Mr. Quentin Davies: The NAO report published 4 July 2008 noted the number of staff within the Department's Senior Responsible Owner (SRO) and Integrated Project Team (IPT) elements of the programme was 570. This comprised some 490 civilian and 80 serving military (rounded). The number of consultants employed in specific roles numbered around 180 (SRO and IPT combined). Staff employed by the Defence Information Infrastructure (DII) delivery partner, the Atlas consortium, vary but are typically 2,800. A further 91 staff, civilians and serving military, were employed in the Department's top level budget areas, again as identified in the NAO report.
In order for the Ministry of Defence to calculate the total number of civilians, serving members of the armed forces and consultants that have ever worked on the
Defence Information Infrastructure (DII) programme, the Department would need to take into account staff turnover, military rotation, delivery partner engagement and each contract that has been placed with consultancy firms; this information could be provided only at disproportionate cost.
Dr. Murrison: To ask the Secretary of State for Defence what progress has been made on the Defence Information Infrastructure (Future) programme in Kathmandu; when he expects the project to be completed; and if he will make a statement. 
Mr. Quentin Davies: Kathmandu presents particular challenges for the Defence Information Infrastructure (DII) programme given its remoteness from the UK mainland. The DII programme has already delivered an interim infrastructure to support the implementation of the Joint Personnel Administration (JPA) application in Kathmandu and the Department assesses that the DII(F) solution can be completed by the end of 2009.
Mr. Burstow: To ask the Secretary of State for Defence on what dates in each of the last five years his Department informed the House of the creation of contingent liabilities relating to his Department or its non-departmental public bodies. 
In addition, the Department informed the chairmen of the Public Accounts and House of Commons Defence Committees of a commercially sensitive contingent liability, which is no longer extant, on 28 November 2007.
Mrs. May: To ask the Secretary of State for Defence how many citizens juries his Department has held since 1 July 2007; what the cost was of each; what issues were discussed at each event; and how many (a) Ministers and (b) members of the public attended each event. 
Mr. Greg Knight: To ask the Secretary of State for Defence what recent discussions he has had with his European counterparts on the establishment of a European army; and if he will make a statement. 
Mr. Kevan Jones: The Ministry of Defence delivers a range of support to its personnel both as they leave service and as veterans. To develop services further, pilot schemes are sometimes run to evaluate which offer the most appropriate support. Two current pilot schemes are:
Mentoring of Early Service Leavers (ESLs)those who have served up to four years. It has been in progress at Catterick Garrison since June 2007. It aims to establish whether one-to-one light touch mentoring improves the outcomes for ESLs six months after discharge. Outcomes to be measured include housing, employment and other forms of well-being. This pilot will conclude in 2009 before evaluation and a report published of its findings.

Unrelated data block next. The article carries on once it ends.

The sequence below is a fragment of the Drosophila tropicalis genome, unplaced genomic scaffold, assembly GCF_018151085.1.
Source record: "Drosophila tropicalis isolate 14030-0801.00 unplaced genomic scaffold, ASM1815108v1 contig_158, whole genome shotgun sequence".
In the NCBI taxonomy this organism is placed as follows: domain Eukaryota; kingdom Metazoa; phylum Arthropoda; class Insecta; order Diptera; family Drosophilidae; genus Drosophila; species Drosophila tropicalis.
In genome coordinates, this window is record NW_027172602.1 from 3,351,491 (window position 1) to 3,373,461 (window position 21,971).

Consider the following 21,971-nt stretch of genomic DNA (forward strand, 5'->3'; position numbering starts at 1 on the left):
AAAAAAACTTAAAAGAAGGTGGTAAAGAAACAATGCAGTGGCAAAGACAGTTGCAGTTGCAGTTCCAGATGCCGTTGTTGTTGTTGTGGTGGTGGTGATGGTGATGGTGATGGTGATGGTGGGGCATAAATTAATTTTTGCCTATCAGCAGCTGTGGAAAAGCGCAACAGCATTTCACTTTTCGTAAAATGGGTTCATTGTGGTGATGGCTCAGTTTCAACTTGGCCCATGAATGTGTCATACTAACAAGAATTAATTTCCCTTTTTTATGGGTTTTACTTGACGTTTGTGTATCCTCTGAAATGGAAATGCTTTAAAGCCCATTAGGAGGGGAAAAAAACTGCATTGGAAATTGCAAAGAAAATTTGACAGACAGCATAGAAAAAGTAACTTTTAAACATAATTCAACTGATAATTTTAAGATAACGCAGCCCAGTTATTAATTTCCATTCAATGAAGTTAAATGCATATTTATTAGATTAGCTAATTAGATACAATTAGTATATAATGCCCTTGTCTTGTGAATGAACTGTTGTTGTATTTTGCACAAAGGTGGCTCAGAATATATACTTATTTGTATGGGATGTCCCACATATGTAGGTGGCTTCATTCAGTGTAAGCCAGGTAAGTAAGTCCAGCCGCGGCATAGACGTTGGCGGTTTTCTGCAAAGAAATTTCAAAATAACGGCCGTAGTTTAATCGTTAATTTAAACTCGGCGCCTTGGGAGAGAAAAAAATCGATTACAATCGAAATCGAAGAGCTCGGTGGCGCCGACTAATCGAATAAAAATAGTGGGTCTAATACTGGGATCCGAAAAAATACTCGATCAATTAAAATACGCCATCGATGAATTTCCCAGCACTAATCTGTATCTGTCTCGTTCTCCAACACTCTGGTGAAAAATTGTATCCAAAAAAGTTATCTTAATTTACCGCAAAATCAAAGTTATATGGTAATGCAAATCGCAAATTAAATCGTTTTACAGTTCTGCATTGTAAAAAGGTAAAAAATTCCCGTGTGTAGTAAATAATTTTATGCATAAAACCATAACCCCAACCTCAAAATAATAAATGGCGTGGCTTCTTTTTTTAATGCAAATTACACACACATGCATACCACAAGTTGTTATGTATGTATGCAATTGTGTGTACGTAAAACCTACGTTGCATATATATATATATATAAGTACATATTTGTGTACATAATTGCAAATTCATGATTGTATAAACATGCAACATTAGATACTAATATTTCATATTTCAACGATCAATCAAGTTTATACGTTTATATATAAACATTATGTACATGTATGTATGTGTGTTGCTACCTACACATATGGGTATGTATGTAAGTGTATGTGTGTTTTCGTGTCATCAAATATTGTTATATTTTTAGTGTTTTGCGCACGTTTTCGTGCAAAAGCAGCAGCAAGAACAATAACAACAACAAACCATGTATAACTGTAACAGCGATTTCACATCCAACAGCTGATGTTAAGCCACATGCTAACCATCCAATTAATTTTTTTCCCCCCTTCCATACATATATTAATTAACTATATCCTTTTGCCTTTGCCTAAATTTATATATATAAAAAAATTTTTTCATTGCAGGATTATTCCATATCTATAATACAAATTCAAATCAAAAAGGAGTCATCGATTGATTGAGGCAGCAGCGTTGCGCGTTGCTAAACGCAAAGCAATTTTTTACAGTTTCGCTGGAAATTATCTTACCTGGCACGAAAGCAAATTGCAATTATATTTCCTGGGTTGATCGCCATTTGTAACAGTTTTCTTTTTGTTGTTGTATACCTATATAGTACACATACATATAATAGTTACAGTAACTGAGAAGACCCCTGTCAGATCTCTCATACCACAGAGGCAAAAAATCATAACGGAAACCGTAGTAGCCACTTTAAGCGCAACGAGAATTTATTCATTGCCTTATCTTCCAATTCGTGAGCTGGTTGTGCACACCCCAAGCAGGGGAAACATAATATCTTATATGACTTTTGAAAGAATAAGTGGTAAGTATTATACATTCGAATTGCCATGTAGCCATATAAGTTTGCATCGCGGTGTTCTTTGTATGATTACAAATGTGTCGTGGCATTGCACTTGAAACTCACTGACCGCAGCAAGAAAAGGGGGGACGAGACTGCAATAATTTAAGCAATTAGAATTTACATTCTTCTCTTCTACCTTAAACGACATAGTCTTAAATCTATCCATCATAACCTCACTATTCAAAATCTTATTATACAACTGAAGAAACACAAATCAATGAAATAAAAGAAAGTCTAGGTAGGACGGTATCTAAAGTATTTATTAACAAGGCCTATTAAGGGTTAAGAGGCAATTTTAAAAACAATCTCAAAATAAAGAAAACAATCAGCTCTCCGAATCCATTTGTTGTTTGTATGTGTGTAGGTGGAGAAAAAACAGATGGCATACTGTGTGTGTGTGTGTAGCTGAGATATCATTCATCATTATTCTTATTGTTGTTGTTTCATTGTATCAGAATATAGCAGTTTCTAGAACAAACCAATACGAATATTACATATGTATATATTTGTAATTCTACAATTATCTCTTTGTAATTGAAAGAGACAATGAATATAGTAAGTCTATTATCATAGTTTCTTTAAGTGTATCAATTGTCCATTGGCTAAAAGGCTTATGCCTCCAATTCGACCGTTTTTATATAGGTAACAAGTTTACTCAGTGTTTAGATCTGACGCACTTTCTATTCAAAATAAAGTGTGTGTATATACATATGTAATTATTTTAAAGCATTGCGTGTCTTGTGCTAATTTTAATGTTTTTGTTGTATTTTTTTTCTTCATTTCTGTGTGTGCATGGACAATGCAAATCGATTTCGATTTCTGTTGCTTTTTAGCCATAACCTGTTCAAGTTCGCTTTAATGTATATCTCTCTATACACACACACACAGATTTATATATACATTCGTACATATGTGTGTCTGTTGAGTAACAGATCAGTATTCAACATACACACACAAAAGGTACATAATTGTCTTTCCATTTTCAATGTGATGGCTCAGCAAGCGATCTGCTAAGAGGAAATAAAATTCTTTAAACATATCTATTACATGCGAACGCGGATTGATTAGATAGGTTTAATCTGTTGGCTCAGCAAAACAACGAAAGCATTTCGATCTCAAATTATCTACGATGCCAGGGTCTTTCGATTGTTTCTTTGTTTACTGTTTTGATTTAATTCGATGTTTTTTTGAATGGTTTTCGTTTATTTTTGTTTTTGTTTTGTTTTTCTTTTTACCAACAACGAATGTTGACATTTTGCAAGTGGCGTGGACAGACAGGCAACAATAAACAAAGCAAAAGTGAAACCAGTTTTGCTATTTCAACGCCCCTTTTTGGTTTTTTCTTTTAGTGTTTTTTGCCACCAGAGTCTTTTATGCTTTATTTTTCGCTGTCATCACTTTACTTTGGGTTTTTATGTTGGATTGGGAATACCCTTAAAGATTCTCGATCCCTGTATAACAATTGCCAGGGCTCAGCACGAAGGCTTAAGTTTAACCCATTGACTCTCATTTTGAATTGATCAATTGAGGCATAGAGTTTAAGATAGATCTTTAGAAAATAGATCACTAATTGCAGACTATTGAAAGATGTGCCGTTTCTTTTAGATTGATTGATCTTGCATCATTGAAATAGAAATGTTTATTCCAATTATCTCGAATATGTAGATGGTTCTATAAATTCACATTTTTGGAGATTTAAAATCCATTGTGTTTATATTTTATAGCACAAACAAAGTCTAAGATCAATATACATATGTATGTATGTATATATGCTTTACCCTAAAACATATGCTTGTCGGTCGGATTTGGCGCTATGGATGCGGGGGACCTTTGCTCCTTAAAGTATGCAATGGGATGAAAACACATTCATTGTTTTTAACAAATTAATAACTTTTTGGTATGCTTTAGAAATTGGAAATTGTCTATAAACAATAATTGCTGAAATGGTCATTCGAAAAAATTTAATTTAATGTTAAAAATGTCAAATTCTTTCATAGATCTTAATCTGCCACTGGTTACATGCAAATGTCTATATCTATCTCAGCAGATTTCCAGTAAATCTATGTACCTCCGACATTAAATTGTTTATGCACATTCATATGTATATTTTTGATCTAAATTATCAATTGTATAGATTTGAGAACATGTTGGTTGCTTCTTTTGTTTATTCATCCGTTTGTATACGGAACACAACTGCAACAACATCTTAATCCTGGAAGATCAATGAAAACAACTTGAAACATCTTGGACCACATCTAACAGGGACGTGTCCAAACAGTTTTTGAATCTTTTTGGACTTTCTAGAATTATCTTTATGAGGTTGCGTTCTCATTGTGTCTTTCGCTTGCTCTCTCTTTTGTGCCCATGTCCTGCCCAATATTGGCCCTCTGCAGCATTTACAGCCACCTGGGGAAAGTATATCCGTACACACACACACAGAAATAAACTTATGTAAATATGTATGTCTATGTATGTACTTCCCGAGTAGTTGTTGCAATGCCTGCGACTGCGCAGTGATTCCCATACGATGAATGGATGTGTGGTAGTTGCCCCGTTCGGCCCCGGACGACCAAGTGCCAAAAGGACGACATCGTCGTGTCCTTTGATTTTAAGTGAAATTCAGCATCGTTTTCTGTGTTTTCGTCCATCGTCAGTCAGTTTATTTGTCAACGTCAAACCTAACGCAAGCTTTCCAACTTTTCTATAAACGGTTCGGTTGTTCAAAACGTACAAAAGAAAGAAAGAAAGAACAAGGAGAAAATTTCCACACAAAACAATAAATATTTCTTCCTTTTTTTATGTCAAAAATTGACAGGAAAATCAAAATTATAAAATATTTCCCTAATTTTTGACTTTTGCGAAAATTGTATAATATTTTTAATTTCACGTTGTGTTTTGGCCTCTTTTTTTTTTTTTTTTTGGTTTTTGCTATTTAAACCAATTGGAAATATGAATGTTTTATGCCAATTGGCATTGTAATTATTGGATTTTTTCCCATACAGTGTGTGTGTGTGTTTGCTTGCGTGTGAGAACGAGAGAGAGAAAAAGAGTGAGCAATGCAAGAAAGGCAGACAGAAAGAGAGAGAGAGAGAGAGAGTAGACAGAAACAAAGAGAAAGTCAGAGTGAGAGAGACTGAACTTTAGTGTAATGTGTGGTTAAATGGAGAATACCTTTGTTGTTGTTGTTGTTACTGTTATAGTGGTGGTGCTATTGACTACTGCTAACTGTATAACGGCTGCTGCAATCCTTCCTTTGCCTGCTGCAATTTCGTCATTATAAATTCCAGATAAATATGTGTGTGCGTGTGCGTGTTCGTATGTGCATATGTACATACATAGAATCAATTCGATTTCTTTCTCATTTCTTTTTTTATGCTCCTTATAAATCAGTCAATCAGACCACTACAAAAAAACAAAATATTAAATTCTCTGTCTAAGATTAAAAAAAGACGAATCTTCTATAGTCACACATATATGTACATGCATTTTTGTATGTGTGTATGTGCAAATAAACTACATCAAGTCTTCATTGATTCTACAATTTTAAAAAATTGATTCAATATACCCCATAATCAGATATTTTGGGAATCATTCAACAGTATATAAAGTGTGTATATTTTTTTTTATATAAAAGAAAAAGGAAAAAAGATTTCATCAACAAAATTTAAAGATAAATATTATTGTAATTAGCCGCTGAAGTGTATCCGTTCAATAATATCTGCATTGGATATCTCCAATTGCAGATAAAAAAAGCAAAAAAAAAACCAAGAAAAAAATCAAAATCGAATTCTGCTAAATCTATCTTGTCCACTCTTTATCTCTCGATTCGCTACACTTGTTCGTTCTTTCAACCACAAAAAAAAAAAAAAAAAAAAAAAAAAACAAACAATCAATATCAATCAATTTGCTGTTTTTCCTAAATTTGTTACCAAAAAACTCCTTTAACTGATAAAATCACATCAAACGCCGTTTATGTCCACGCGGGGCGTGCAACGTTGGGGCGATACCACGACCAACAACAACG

Community-based mental healthcare for veterans. This has been in progress, led by the Health departments and with the support of the ex-service charities, notably Combat Stress since November 2007. The participating sites in England and Wales, based at national health service (NHS) trusts, include Stafford, Camden and Islington, Bishop Auckland, Plymouth and Cardiff. Each site will run a service for veterans with mental health problems for two years. Core principles include delivery of evidence based interventions and development of a service which is accessible and acceptable to veterans. Following evaluation and publication of the findings decisions will be made on wider roll-out of the service.
Miss McIntosh: To ask the Secretary of State for Defence what estimate he has made of the number of homeless veterans in the UK; and what steps he is taking to protect vulnerable servicemen and women who have left the armed forces. 
Mr. Kevan Jones: Independent research on the problem was commissioned from the University of York by the Ministry of Defence (MOD), the Department for Communities and Local Government (DCLG) and their Third Sector partners in the Ex-Service Action Group on homelessness among veterans. The results of this research were published earlier this year and found that the percentage of veterans among Londons homeless population was 6 per cent. in 2007 compared with 22 per cent. in separate research in 1997.
The MOD works closely with the DCLG and other Government Departments, veterans organisations and other service providers to ensure a co-ordinated and structured approach to this problem as it affects a small minority of our ex-service personnel. We aim to prevent new service leavers becoming homeless and to provide an effective safety net for those veterans who are homeless. Current measures, including new commitments in the July 2008 Service Personnel Command Paper, include:
Helping Service personnel with home ownership, including making available interest-free loans through the MODs Long Service Advance of Pay scheme, and providing access to shared equity mortgage schemes;
Enhancing housing advice which is available to service personnel and veterans and providing specific assistance including through The Single Persons Accommodation Centre for the Ex-Services (SPACES);